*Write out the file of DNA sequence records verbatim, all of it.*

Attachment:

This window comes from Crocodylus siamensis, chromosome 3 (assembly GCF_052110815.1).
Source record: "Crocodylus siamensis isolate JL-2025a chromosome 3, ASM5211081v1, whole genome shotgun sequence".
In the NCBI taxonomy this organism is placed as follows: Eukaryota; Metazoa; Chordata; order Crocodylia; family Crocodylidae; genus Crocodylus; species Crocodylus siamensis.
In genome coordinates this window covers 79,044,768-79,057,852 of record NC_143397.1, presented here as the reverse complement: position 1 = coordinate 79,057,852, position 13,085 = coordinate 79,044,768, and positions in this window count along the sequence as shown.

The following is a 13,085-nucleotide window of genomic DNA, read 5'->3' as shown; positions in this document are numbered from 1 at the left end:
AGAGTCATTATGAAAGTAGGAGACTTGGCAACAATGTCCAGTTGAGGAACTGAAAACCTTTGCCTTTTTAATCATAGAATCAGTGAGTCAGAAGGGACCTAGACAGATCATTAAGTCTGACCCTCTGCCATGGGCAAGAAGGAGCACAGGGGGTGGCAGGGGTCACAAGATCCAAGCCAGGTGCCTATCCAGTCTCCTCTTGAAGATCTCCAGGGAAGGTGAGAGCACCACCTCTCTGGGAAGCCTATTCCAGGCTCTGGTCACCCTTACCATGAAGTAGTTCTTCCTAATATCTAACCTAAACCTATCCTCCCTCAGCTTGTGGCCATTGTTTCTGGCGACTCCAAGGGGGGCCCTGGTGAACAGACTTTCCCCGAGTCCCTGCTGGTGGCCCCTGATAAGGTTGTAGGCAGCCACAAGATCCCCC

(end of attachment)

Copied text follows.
This window comes from Crocodylus siamensis, chromosome 3 (assembly GCF_052110815.1).
Source record: "Crocodylus siamensis isolate JL-2025a chromosome 3, ASM5211081v1, whole genome shotgun sequence".
In the NCBI taxonomy this organism is placed as follows: Eukaryota; Metazoa; Chordata; order Crocodylia; family Crocodylidae; genus Crocodylus; species Crocodylus siamensis.
In genome coordinates this window covers 79,044,768-79,057,852 of record NC_143397.1, presented here as the reverse complement: position 1 = coordinate 79,057,852, position 13,085 = coordinate 79,044,768, and positions in this window count along the sequence as shown.

The following is a 13,085-nucleotide window of genomic DNA, read 5'->3' as shown; positions in this document are numbered from 1 at the left end:
AGAGTCATTATGAAAGTAGGAGACTTGGCAACAATGTCCAGTTGAGGAACTGAAAACCTTTGCCTTTTTAATCATAGAATCAGTGAGTCAGAAGGGACCTAGACAGATCATTAAGTCTGACCCTCTGCCATGGGCAAGAAGGAGCACAGGGGGTGGCAGGGGTCACAAGATCCAAGCCAGGTGCCTATCCAGTCTCCTCTTGAAGATCTCCAGGGAAGGTGAGAGCACCACCTCTCTGGGAAGCCTATTCCAGGCTCTGGTCACCCTTACCATGAAGTAGTTCTTCCTAATATCTAACCTAAACCTATCCTCCCTCAGCTTGTGGCCATTGTTTCTGGCGACTCCAAGGGGGGCCCTGGTGAACAGACTTTCCCCGAGTCCCTGCTGGTGGCCCCTGATAAGGTTGTAGGCAGCCACAAGATCCCCC